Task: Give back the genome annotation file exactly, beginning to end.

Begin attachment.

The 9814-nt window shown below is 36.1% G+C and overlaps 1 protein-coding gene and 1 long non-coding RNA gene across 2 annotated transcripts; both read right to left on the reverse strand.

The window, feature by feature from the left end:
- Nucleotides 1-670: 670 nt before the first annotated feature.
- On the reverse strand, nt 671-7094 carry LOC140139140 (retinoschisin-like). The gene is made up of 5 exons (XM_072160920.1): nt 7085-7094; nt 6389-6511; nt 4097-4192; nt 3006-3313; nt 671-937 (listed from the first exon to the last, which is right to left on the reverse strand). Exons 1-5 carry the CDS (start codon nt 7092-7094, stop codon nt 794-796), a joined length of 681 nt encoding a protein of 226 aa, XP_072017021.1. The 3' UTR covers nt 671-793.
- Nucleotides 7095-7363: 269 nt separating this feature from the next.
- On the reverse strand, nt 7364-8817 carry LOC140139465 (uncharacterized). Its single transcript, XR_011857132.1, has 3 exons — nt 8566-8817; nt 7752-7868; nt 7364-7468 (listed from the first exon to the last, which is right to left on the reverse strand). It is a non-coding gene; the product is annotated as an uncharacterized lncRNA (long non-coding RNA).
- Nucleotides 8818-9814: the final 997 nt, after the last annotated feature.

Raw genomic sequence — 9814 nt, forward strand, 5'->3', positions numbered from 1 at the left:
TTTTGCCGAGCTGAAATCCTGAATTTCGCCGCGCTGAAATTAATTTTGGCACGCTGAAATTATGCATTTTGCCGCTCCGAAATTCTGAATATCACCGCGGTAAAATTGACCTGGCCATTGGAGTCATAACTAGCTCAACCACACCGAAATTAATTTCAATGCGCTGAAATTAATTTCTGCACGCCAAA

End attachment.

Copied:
The 9814-nt window shown below is 36.1% G+C and overlaps 1 protein-coding gene and 1 long non-coding RNA gene across 2 annotated transcripts; both read right to left on the reverse strand.

The window, feature by feature from the left end:
- Nucleotides 1-670: 670 nt before the first annotated feature.
- On the reverse strand, nt 671-7094 carry LOC140139140 (retinoschisin-like). The gene is made up of 5 exons (XM_072160920.1): nt 7085-7094; nt 6389-6511; nt 4097-4192; nt 3006-3313; nt 671-937 (listed from the first exon to the last, which is right to left on the reverse strand). Exons 1-5 carry the CDS (start codon nt 7092-7094, stop codon nt 794-796), a joined length of 681 nt encoding a protein of 226 aa, XP_072017021.1. The 3' UTR covers nt 671-793.
- Nucleotides 7095-7363: 269 nt separating this feature from the next.
- On the reverse strand, nt 7364-8817 carry LOC140139465 (uncharacterized). Its single transcript, XR_011857132.1, has 3 exons — nt 8566-8817; nt 7752-7868; nt 7364-7468 (listed from the first exon to the last, which is right to left on the reverse strand). It is a non-coding gene; the product is annotated as an uncharacterized lncRNA (long non-coding RNA).
- Nucleotides 8818-9814: the final 997 nt, after the last annotated feature.

Raw genomic sequence — 9814 nt, forward strand, 5'->3', positions numbered from 1 at the left:
TTTTGCCGAGCTGAAATCCTGAATTTCGCCGCGCTGAAATTAATTTTGGCACGCTGAAATTATGCATTTTGCCGCTCCGAAATTCTGAATATCACCGCGGTAAAATTGACCTGGCCATTGGAGTCATAACTAGCTCAACCACACCGAAATTAATTTCAATGCGCTGAAATTAATTTCTGCACGCCAAA